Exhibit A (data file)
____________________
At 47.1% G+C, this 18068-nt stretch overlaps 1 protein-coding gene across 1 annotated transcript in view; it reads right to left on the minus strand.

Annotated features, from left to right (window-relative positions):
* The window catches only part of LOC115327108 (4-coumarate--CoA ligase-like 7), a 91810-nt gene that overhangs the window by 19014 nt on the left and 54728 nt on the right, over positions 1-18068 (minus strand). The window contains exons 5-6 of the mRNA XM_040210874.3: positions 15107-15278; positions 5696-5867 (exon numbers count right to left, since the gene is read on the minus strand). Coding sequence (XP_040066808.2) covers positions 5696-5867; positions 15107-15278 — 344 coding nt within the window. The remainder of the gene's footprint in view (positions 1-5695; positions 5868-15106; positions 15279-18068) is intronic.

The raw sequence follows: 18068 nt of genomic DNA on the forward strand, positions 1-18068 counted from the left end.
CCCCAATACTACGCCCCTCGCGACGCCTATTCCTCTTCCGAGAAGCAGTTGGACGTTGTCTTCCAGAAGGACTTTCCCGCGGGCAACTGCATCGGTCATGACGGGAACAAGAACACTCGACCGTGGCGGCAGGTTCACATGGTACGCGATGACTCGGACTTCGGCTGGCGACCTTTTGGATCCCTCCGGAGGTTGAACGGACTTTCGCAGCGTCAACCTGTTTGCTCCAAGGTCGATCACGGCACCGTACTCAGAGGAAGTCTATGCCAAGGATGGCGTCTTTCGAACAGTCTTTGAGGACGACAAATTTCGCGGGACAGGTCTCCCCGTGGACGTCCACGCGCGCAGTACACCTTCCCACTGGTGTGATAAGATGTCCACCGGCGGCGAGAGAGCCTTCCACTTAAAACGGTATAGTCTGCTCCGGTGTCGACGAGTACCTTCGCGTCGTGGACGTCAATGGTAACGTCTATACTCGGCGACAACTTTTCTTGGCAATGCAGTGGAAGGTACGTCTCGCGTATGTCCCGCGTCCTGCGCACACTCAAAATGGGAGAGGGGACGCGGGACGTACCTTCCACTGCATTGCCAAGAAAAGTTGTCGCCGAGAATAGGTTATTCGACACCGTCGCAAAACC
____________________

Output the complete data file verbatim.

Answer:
At 47.1% G+C, this 18068-nt stretch overlaps 1 protein-coding gene across 1 annotated transcript in view; it reads right to left on the minus strand.

Annotated features, from left to right (window-relative positions):
* The window catches only part of LOC115327108 (4-coumarate--CoA ligase-like 7), a 91810-nt gene that overhangs the window by 19014 nt on the left and 54728 nt on the right, over positions 1-18068 (minus strand). The window contains exons 5-6 of the mRNA XM_040210874.3: positions 15107-15278; positions 5696-5867 (exon numbers count right to left, since the gene is read on the minus strand). Coding sequence (XP_040066808.2) covers positions 5696-5867; positions 15107-15278 — 344 coding nt within the window. The remainder of the gene's footprint in view (positions 1-5695; positions 5868-15106; positions 15279-18068) is intronic.

The raw sequence follows: 18068 nt of genomic DNA on the forward strand, positions 1-18068 counted from the left end.
CCCCAATACTACGCCCCTCGCGACGCCTATTCCTCTTCCGAGAAGCAGTTGGACGTTGTCTTCCAGAAGGACTTTCCCGCGGGCAACTGCATCGGTCATGACGGGAACAAGAACACTCGACCGTGGCGGCAGGTTCACATGGTACGCGATGACTCGGACTTCGGCTGGCGACCTTTTGGATCCCTCCGGAGGTTGAACGGACTTTCGCAGCGTCAACCTGTTTGCTCCAAGGTCGATCACGGCACCGTACTCAGAGGAAGTCTATGCCAAGGATGGCGTCTTTCGAACAGTCTTTGAGGACGACAAATTTCGCGGGACAGGTCTCCCCGTGGACGTCCACGCGCGCAGTACACCTTCCCACTGGTGTGATAAGATGTCCACCGGCGGCGAGAGAGCCTTCCACTTAAAACGGTATAGTCTGCTCCGGTGTCGACGAGTACCTTCGCGTCGTGGACGTCAATGGTAACGTCTATACTCGGCGACAACTTTTCTTGGCAATGCAGTGGAAGGTACGTCTCGCGTATGTCCCGCGTCCTGCGCACACTCAAAATGGGAGAGGGGACGCGGGACGTACCTTCCACTGCATTGCCAAGAAAAGTTGTCGCCGAGAATAGGTTATTCGACACCGTCGCAAAACC